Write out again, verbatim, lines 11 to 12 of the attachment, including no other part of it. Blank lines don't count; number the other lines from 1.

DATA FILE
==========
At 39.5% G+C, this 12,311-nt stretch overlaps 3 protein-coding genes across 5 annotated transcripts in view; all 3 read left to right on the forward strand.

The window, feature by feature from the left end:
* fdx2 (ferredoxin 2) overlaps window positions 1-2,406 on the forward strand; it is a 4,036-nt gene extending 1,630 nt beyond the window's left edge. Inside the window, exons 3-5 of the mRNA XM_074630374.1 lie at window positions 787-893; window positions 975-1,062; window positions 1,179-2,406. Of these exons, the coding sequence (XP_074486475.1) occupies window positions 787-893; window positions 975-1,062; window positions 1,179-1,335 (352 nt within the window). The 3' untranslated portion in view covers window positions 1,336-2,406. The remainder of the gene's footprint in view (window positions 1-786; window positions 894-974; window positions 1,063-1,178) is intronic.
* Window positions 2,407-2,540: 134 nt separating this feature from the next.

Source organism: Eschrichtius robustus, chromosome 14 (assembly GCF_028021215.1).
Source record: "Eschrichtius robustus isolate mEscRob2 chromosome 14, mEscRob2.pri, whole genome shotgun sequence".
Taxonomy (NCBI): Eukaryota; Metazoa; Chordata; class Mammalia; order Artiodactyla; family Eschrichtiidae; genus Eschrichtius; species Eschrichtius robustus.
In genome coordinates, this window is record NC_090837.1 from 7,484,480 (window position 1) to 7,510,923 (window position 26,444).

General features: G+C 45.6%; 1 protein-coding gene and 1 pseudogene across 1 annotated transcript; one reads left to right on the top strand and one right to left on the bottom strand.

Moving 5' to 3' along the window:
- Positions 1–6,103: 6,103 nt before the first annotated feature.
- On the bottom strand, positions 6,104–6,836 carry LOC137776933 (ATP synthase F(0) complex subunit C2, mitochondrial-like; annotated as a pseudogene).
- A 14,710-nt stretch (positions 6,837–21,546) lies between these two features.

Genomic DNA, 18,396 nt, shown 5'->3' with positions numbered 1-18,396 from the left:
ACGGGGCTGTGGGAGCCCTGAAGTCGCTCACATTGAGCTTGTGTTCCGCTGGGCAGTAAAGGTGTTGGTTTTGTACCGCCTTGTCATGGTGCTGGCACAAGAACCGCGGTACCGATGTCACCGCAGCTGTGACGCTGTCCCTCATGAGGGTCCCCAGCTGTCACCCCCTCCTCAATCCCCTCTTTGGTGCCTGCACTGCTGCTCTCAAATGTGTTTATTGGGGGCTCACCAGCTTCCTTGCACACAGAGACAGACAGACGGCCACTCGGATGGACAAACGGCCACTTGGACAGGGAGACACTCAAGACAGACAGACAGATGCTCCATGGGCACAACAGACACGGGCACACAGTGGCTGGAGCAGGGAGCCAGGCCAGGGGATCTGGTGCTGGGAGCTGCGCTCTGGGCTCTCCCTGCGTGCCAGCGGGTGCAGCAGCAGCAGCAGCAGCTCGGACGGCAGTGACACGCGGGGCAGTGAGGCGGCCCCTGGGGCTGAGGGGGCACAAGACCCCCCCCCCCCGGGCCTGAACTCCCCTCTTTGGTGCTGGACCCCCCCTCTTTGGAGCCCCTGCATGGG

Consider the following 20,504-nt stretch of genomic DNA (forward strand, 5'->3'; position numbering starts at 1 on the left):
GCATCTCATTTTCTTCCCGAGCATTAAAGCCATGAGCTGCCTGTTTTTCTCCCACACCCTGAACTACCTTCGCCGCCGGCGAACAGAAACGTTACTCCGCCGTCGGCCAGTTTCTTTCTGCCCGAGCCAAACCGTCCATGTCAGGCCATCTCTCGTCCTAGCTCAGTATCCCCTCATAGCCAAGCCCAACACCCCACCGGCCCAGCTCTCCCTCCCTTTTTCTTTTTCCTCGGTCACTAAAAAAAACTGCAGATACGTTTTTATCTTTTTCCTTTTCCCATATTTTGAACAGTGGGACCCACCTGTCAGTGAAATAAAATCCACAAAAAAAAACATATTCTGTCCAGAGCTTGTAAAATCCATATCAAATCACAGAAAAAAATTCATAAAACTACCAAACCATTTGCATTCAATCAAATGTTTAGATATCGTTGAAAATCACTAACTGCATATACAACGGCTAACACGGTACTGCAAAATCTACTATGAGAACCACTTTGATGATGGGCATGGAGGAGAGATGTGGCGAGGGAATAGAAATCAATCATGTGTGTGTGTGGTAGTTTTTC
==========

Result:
- Positions 1–6,103: 6,103 nt before the first annotated feature.
- On the bottom strand, positions 6,104–6,836 carry LOC137776933 (ATP synthase F(0) complex subunit C2, mitochondrial-like; annotated as a pseudogene).